Our eyes met from across the pen.
It was on.
To Catch A Goat You Must Never Hesitate And Never Let Go
I was alone and had to treat an eye infection in a 45 lb goat kid before it spread to the rest of the herd. She was wild. I got within four feet of her, threw myself in her general direction and was able to grab a leg. Number one rule of catching a goat, do not hesitate. She dragged me at least four feet across the pen and we ended up with me flat on my back in mud and her on top of my chest, with my left arm wrapped around her neck and my right arm wrapped around her lower abdomen. The Teramycin (antibiotic) was in my front right pocket of my jeans. How was I going to get it out, open the tube and squeeze it in her eye? Always remember, the number two rule of catching a goat is if you have it, you do not let go even if it’s kicking you in the face. Using strength found in the "I f****** hate goats" part of my brain, I rolled onto my side and then rolled again so I was laying on top of her. Using my body weight as leverage, I grabbed the medicine out of my pocket, untwisted the cap with the same hand I was holding it in, held her eye open and squirted it in.
To Catch A Goat You Must Learn How The Goat Thinks
Rule number three is to know what type of goat you are dealing with.
There are three types of goats. The first is the friendly goat. This type can be identified easily by the fact that they like to press their head against your leg and slowly lean into you. They also paw at you and sometimes try to lay on your lap even though, when full grown, they are 150 pounds. They think you are amazing and will do nothing to hurt them, ever. This is the stupidest type of goat but also, the most awesome.
The second type is the indifferent goat. This is your normal, average, run of the mill goat that generally goes where it should, when it should and is quite indifferent your existence. All you are is the bringer of food in the winter. This type can be identified by their air of indifference and lack of gratitude. They are of average intelligence.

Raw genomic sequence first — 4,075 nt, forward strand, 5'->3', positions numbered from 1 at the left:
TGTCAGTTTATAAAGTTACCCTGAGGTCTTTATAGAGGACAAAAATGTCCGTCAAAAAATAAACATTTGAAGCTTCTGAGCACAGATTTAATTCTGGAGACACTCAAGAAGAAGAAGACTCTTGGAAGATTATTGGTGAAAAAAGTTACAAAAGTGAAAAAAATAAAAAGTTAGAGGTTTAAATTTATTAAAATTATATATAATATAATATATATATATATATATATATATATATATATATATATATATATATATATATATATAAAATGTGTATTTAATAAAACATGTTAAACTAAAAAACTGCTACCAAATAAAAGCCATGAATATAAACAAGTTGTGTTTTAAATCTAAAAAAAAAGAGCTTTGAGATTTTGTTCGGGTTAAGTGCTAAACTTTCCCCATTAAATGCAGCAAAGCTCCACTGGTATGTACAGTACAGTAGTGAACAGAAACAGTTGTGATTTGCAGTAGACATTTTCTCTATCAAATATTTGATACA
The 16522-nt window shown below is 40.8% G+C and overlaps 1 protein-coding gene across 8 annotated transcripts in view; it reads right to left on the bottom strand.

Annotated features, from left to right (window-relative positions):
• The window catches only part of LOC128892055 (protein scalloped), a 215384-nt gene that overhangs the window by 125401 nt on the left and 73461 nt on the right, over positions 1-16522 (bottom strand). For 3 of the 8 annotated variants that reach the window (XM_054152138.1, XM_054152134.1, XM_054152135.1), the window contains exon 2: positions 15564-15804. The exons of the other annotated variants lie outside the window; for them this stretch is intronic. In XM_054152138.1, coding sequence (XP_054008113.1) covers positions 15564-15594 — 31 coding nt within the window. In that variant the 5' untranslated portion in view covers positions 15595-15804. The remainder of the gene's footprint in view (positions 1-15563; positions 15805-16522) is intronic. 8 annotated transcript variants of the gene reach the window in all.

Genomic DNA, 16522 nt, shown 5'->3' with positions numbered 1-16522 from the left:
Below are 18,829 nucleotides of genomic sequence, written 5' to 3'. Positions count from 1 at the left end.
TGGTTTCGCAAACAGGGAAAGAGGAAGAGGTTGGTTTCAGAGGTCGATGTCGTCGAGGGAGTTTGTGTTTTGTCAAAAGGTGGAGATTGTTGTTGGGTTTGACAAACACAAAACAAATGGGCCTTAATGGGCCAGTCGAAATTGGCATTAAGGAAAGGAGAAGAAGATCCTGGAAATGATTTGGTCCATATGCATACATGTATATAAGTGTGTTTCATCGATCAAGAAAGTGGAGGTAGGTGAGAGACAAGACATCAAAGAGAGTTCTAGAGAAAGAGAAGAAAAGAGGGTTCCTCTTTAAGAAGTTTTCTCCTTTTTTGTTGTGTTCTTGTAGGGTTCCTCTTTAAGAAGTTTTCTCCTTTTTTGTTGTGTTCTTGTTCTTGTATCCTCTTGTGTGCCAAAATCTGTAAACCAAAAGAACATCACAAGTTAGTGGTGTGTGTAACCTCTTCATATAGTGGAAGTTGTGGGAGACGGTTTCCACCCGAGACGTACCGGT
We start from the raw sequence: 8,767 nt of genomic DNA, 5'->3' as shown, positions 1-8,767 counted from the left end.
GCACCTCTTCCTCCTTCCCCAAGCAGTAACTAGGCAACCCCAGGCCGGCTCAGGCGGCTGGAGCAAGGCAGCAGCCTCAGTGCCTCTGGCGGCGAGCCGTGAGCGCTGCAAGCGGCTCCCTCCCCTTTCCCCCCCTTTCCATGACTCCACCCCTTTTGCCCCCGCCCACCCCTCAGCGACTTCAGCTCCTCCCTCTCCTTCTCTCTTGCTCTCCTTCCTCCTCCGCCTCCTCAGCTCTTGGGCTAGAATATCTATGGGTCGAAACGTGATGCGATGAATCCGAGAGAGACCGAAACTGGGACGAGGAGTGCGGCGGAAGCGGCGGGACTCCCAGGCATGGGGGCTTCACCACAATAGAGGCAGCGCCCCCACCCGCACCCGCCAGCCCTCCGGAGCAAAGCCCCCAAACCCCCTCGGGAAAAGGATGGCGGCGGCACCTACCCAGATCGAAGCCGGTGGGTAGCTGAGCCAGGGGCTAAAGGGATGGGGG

The third type is the wild goat. This type is the kind that if one day you stopped feeding and watering them they would be fine. They’d go feral quicker than a dog rolls in fresh horse shit. You are not irrelevant to them. You are a threat. This type can be identified by the look in their eyes and their location on the outer edge of the herd. They are always watching you. They are smarter than you.
To Catch A Goat You Must Prepare Thyself
Rule number four is to wear sensible footwear. Cowboy boots? Really? That’s a recipe for slipping and falling on your ass. Oh, and rule number five is don’t have anything sharp in your pockets.
To Catch Goat Type I: The Friendly Goat
The goat walks up to you and asks you what it can do for you today. You scratch it on the head and say thank you goat, please follow me.
To Catch A Goat Type II: The Indifferent Goat
The goat notices you walk into the pen but quickly loses interest. You use your zen-like, emotionless and calm demeanor you’ve cultivated over the years to lull it into a false sense of security. Rule number six is you never make eye contact with the target. NEVER. Do not look at it, do not think about it, do not acknowledge its existence. Your calm mind is their calm mind. If you get angry or agitated so does the goat. Rule number seven is YOU DO NOT GET ANGRY. You slowly walk through the herd scritching and petting other goats till you are near it and then in one motion, too quick to be registered by the goat, you grab it and hold on for dear life. They are stronger than they look and you just startled them. The qualifier rule here is that if it is a wild goat, rule number six and seven are null and void.
To Catch A Goat Type III: The Wild Goat
The goat knew you were going to come in to the pen to try to catch it before you even opened your eyes that morning.
There is no way in hell they are letting you get near them.
So, what is a goat rancher to do? It usually involves at least two people unless you're an expert goat catcher like myself.
You get as close as you can, have someone else block off their main exit and you throw yourself in their general direction, arms out in front of you, aiming to grab on to a back foot and if you are lucky enough to get that back foot, you hold on like you’ve never held on to anything before in your life. Rule number eight is to watch out for their horns. There is no more zen, no more quiet movements through the herd. It is all out tackle football. You cannot have any regard for your body. You must act with decisiveness.
Rule number nine, if you hesitate, you lose.
Now, there are many life lessons to be learned from this.
For me, it is that I should learn to rope and build a sorting pen that goats can't escape from.